I ran across a Boing Boing post where they point out that two American missionaries who contracted Ebola appear to have saved by an experimental treatment. CNN describes the situation:
Its a story that could have come from a cinematic medical thriller: Two American missionary workers contract Ebola. Their situation is dire. Three vials containing a highly experimental drug are flown into Liberia in a last-ditch effort to save them. And the drug flown in last week appears to have worked, according to a source familiar with details of the treatment.Dr. Kent Brantlys and Nancy Writebols conditions significantly improved after receiving the medication, sources say. Brantly was able to walk into Emory University Hospital in Atlanta after being evacuated to the United States last week, and Writebol is expected to arrive in Atlanta on Tuesday.
1. Starting in March 2014, Ebola started to be seen in West Africa. More than 1600 Africans have shown up sick with more than half of those infected dying. None of these people got a last-minute salvation.
2. Everyone in the world has to be terrified of Ebola. It is one of the most scary diseases I’ve ever heard about. The notion that a pharmaceutical company in San Diego had a treatment that seems to have worked that was never shared with dying African people is offensive.
3. I can only imagine what this looks like to people in Guinea, Sierra Leone and Liberia.
4. The cure had to be pried out of the hands of a for-profit pharmaceutical corporation. Turns out the months of Africans dying wasn’t sufficient incentive to release the treatment. So how did these two white American missionaries find out about this miracle treatment? CNN explains that the missionary charity (Samaritans Purse) made the connection:
As the Americans conditions worsened, Samaritans Purse reached out to a National Institutes of Health scientist who was on the ground in West Africa, according to the National Institute of Allergy and Infectious Diseases.”The scientist was able to informally answer some questions and referred them to appropriate company contacts to pursue their interest in obtaining the experimental product,” NIAID said.The experimental drug, known as ZMapp, was developed by the biotech firm Mapp Biopharmaceutical Inc., which is based in San Diego. The patients were told that the treatment had never been tried before in a human being but had shown promise in small experiments with monkeys.
5. You might call these Americans vampires. Back from the dead saved by the magical blood of the sacrifices of those who came before them:
The medicine is a three-mouse monoclonal antibody, meaning that mice were exposed to fragments of the Ebola virus and then the antibodies generated within the mices blood were harvested to create the medicine. It works by preventing the virus from entering and infecting new cells.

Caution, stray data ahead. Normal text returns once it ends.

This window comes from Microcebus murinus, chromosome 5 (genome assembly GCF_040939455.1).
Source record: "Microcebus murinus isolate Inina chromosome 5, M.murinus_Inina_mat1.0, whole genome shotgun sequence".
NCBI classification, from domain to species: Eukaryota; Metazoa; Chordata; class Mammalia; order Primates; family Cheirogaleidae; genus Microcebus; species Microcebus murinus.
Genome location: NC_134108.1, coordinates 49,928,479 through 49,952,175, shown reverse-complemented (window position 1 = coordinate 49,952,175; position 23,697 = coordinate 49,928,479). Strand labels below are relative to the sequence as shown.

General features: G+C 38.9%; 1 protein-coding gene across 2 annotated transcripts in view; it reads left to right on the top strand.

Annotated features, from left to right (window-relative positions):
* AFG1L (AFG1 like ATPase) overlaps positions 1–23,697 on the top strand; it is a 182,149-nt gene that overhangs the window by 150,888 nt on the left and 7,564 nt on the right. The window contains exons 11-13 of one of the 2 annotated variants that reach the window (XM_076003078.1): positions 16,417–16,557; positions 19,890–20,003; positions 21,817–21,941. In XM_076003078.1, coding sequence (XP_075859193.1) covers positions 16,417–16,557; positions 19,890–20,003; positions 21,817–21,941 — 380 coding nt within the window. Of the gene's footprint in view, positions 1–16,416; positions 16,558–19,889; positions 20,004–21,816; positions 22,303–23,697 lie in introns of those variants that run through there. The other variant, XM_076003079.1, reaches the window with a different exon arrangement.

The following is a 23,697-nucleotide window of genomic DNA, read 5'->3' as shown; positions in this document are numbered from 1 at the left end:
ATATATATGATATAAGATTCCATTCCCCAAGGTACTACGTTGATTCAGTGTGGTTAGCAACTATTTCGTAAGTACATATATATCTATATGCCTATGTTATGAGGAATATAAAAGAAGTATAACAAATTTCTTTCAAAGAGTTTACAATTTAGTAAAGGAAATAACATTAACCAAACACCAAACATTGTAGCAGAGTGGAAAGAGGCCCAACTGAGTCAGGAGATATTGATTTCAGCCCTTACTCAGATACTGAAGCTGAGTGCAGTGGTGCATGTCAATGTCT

The rush of resources and last-minute miracle part of this narrative is worth talking more about. But also the sacrifices of the mice, monkeys and the dead Africans have to be considered when thinking about these two saved missionaries.
I think this makes visible the hierarchy of human bodies — the idea that some people count more than others.
Worth noting that the Wall Street Journal reports that one of the Americans was also given a blood transfusion from an African Ebola survivor.
Dr. Brantly and Ms. Writebol began receiving supportive care as soon as they were diagnosed, according to their respective charities. Dr. Brantly also got a blood transfusion from a 14-year-old boy who survived Ebola under Dr. Brantlys care, in the hope that antibodies would help him, too, fight off the virus. Both Dr. Brantly and Ms. Writebol received an experimental serum, the charities said, though they didnt specify what the treatment was.
6. Some people might ask: ‘don’t you think it’s worth it? Having a potential cure for Ebola is more important than any of these complaints about how the drug got made or released?‘
I would respond that the harm is done. Any attempt to justify this kind of hierarchical violence is probably worth noting in itself as evidence of a pernicious desire in the questioner to defend the pharmaceutical company.
Of course I wish for a cure for Ebola and am glad that a treatment seems to be in the works. I hope for an immediate and full distribution of this new treatment to everyone who has Ebola.
I haven’t seen any leader or press report advocating that the drug should be shared with other dying people.
It is always worth thinking about how we do things. Few would deny that injustices are done in the name of best intentions. And we should examine how CNN and the Wall Street Journal write about a phenomenon.
The Wall Street Journal reports that the death rate of those who get Ebola is one reason why researching a cure isn’t a priority:
There are several vaccines and drug treatments in development and testing for Ebola, but none have been approved by regulators. Commercializing them is a challenge given that Ebola is a rare disease, said Thomas Geisbert, who works on potential Ebola vaccine platforms as a researcher at the University of Texas Medical Branch at Galveston.”Ebola is very rare—there is not a financial incentive for large pharmaceutical companies to make vaccines for Ebola,” he said. “Its really going to require government agencies or a foundation.”
7. I’m glad that someone helped to save these two people’s lives. Here is hoping that same impulse counts for everyone else in the world.